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Consider the following env exports from my .bashrc:

LESS_TERMCAP_mb=$(printf "\e[1;31m")
LESS_TERMCAP_md=$(printf "\e[1;31m")
LESS_TERMCAP_me=$(printf "\e[0m")
LESS_TERMCAP_se=$(printf "\e[0m")
LESS_TERMCAP_so=$(printf "\e[1;44;33m")
LESS_TERMCAP_ue=$(printf "\e[0m")
LESS_TERMCAP_us=$(printf "\e[1;32m")

This is fine and works as expected, but unfortunately when I dump env to the console it outputs the ansi colors and basically messes up the display of the terminal. I can pipe env to less to clean the ansi codes, but I was thinking that there is probably a better way to do this.

I created the following function which basically sets these variables inline before calling some terminal applications, but it doesnt set it for all applications.

less() {
    env \
    LESS_TERMCAP_mb=$(printf "\e[1;31m") \
    LESS_TERMCAP_md=$(printf "\e[1;31m") \
    LESS_TERMCAP_me=$(printf "\e[0m") \
    LESS_TERMCAP_se=$(printf "\e[0m") \
    LESS_TERMCAP_so=$(printf "\e[1;44;33m") \
    LESS_TERMCAP_ue=$(printf "\e[0m") \
    LESS_TERMCAP_us=$(printf "\e[1;32m") \
    less "$@"
}

Is there a better way, or any way, to script environment variables in such a way that they contain ANSI escape sequences but they dont evaluate when displayed via env?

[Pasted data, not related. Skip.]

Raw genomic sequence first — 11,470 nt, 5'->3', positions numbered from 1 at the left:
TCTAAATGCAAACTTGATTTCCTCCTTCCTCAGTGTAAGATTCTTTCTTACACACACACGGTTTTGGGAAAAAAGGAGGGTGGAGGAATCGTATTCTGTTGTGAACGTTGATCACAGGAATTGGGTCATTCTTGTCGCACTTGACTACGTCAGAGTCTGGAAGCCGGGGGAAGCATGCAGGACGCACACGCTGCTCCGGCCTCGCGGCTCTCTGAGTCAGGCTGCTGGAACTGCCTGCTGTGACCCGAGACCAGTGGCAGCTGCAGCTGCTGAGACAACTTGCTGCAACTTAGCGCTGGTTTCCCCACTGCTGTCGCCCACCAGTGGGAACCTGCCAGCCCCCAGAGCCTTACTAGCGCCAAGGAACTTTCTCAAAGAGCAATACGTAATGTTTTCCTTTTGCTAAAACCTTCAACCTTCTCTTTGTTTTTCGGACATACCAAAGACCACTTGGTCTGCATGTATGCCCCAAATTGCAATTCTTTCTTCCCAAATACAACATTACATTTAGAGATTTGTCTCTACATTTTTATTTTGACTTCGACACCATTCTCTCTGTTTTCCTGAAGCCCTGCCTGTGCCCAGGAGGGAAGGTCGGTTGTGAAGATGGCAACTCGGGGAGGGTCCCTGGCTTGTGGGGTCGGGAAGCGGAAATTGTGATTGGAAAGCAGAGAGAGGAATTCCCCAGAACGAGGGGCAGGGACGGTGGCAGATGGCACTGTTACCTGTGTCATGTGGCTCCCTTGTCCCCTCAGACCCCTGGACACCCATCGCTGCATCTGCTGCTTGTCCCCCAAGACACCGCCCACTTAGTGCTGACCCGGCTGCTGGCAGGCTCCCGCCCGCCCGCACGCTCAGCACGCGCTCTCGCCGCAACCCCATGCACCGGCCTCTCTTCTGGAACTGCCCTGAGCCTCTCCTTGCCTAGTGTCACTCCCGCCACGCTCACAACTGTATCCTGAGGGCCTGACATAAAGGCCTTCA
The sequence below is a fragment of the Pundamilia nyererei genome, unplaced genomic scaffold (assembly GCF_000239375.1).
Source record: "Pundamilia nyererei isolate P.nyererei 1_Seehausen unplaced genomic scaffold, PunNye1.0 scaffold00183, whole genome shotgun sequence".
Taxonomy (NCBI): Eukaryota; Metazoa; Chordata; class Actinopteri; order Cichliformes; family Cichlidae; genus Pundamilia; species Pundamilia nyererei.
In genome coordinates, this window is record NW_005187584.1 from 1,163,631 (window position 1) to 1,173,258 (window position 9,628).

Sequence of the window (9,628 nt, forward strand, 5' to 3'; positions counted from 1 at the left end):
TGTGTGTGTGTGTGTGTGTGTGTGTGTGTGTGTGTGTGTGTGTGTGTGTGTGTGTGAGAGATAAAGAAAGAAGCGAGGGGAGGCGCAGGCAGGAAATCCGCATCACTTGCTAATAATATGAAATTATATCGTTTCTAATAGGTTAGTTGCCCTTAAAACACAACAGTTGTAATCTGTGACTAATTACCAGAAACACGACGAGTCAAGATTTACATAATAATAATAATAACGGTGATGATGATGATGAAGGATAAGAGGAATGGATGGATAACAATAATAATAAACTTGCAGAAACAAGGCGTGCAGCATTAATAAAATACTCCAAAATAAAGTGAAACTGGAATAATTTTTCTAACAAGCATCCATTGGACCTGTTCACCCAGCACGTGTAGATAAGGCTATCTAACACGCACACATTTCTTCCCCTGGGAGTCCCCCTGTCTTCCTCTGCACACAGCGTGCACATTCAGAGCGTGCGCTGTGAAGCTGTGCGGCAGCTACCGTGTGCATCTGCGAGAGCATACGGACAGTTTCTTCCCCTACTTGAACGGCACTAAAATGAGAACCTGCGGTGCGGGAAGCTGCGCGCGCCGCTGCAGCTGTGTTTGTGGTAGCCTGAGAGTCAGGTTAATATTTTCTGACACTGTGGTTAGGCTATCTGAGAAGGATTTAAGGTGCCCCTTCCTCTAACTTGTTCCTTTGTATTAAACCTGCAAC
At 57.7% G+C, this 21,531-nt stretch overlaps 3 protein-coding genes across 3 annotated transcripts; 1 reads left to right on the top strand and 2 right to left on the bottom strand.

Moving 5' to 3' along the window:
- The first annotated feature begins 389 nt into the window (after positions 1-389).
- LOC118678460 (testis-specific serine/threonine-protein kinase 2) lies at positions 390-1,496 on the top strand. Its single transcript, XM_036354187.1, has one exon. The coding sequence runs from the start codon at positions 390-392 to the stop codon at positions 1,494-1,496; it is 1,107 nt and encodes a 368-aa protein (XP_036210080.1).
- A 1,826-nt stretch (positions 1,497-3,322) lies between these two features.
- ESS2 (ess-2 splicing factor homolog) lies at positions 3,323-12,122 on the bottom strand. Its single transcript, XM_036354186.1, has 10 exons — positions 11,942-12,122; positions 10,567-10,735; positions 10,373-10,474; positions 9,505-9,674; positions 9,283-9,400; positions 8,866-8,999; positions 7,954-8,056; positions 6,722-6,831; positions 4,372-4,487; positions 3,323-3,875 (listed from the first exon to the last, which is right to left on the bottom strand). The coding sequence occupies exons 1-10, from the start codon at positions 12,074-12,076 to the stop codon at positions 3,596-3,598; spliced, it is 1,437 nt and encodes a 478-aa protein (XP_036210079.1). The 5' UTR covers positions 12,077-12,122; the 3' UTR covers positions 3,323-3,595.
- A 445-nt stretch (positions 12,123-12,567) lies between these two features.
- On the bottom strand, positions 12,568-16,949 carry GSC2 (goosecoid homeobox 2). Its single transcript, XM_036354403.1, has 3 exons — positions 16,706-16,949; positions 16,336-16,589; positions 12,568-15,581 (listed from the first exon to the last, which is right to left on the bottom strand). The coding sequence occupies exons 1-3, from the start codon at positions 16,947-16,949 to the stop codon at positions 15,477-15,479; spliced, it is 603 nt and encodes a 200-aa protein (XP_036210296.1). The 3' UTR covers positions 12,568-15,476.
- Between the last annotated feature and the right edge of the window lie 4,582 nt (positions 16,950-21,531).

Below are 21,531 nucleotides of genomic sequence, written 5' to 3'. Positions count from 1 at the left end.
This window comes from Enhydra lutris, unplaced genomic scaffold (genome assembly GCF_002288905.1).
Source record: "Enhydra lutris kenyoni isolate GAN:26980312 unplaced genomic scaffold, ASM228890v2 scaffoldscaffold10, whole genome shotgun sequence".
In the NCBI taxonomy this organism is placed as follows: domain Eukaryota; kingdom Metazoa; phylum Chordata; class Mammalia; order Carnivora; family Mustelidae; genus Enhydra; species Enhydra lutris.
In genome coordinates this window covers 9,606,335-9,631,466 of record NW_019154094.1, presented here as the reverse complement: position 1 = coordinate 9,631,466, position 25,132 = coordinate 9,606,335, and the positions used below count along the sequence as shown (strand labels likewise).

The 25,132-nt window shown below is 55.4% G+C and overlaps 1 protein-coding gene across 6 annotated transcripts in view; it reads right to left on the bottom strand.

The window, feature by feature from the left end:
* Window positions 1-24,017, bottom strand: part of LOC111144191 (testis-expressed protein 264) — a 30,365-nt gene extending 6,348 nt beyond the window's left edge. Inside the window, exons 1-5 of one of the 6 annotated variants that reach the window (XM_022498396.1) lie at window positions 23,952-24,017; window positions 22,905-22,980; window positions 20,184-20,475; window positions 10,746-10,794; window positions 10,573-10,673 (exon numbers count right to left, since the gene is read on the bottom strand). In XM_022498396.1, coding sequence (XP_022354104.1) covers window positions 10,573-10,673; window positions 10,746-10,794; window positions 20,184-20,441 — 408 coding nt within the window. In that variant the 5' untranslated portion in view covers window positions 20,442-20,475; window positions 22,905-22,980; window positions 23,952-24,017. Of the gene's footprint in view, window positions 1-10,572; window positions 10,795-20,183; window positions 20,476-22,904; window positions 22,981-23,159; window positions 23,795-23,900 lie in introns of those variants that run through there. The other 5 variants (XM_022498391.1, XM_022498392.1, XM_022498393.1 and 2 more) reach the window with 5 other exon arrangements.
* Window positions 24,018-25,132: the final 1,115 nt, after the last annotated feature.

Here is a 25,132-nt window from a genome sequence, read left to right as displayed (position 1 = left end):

share|improve this question
    
I just had an idea, figured I'd comment here in case anyone had thoughts. How about instead of wrapping other programs, i wrap env with a bash function that escapes those vars unless it's being piped. That should work... now to look up how to find isatty() in bash –  Jake Heidt Sep 26 '13 at 14:25
    
Why is the 'env' required here? In bash you can generally do X=1 Y=2 command. I've just tested it and the env is necessary, but I don't understand why! –  cdyson37 Jul 17 '14 at 6:36

1 Answer 1

up vote 1 down vote accepted

There's probably no way but instead of using env, use set instead:

> set | grep ^LESS_TERM
LESS_TERMCAP_mb=$'\E[1;31m'
LESS_TERMCAP_md=$'\E[1;31m'
LESS_TERMCAP_me=$'\E[0m'
LESS_TERMCAP_se=$'\E[0m'
LESS_TERMCAP_so=$'\E[1;44;33m'
LESS_TERMCAP_ue=$'\E[0m'
LESS_TERMCAP_us=$'\E[1;32m'

Another way is to explicitly change the characters:

> env | grep ^LESS_TERMCAP | sed 's|\x1b|ESC|g'
LESS_TERMCAP_mb=ESC[1;31m
LESS_TERMCAP_md=ESC[1;31m
LESS_TERMCAP_me=ESC[0m
LESS_TERMCAP_ue=ESC[0m
LESS_TERMCAP_us=ESC[1;32m
LESS_TERMCAP_so=ESC[1;44;33m
LESS_TERMCAP_se=ESC[0m
share|improve this answer
    
(Forgot to mark this as answer ages ago, apologies) –  Jake Heidt Nov 13 '13 at 3:48

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